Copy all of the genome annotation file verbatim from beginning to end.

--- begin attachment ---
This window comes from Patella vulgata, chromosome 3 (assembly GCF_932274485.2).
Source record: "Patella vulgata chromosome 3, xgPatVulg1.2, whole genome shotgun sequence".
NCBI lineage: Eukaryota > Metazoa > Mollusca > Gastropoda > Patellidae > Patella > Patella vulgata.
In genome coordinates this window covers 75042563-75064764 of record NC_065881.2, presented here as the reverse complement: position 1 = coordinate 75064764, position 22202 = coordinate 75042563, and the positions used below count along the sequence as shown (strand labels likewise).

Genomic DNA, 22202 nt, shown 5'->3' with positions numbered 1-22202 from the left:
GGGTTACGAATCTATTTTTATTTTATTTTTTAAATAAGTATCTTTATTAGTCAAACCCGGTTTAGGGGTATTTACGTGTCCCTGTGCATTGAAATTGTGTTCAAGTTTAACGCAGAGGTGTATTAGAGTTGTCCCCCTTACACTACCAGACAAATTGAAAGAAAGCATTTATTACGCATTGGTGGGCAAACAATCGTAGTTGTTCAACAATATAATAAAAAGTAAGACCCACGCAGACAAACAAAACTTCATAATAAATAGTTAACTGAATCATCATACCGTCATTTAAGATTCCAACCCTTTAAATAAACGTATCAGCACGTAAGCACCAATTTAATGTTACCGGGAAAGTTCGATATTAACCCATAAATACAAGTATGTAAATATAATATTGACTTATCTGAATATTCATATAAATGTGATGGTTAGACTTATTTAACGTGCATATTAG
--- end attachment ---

This window comes from Patella vulgata, chromosome 3 (assembly GCF_932274485.2).
Source record: "Patella vulgata chromosome 3, xgPatVulg1.2, whole genome shotgun sequence".
NCBI lineage: Eukaryota > Metazoa > Mollusca > Gastropoda > Patellidae > Patella > Patella vulgata.
In genome coordinates this window covers 75042563-75064764 of record NC_065881.2, presented here as the reverse complement: position 1 = coordinate 75064764, position 22202 = coordinate 75042563, and the positions used below count along the sequence as shown (strand labels likewise).

Genomic DNA, 22202 nt, shown 5'->3' with positions numbered 1-22202 from the left:
GGGTTACGAATCTATTTTTATTTTATTTTTTAAATAAGTATCTTTATTAGTCAAACCCGGTTTAGGGGTATTTACGTGTCCCTGTGCATTGAAATTGTGTTCAAGTTTAACGCAGAGGTGTATTAGAGTTGTCCCCCTTACACTACCAGACAAATTGAAAGAAAGCATTTATTACGCATTGGTGGGCAAACAATCGTAGTTGTTCAACAATATAATAAAAAGTAAGACCCACGCAGACAAACAAAACTTCATAATAAATAGTTAACTGAATCATCATACCGTCATTTAAGATTCCAACCCTTTAAATAAACGTATCAGCACGTAAGCACCAATTTAATGTTACCGGGAAAGTTCGATATTAACCCATAAATACAAGTATGTAAATATAATATTGACTTATCTGAATATTCATATAAATGTGATGGTTAGACTTATTTAACGTGCATATTAG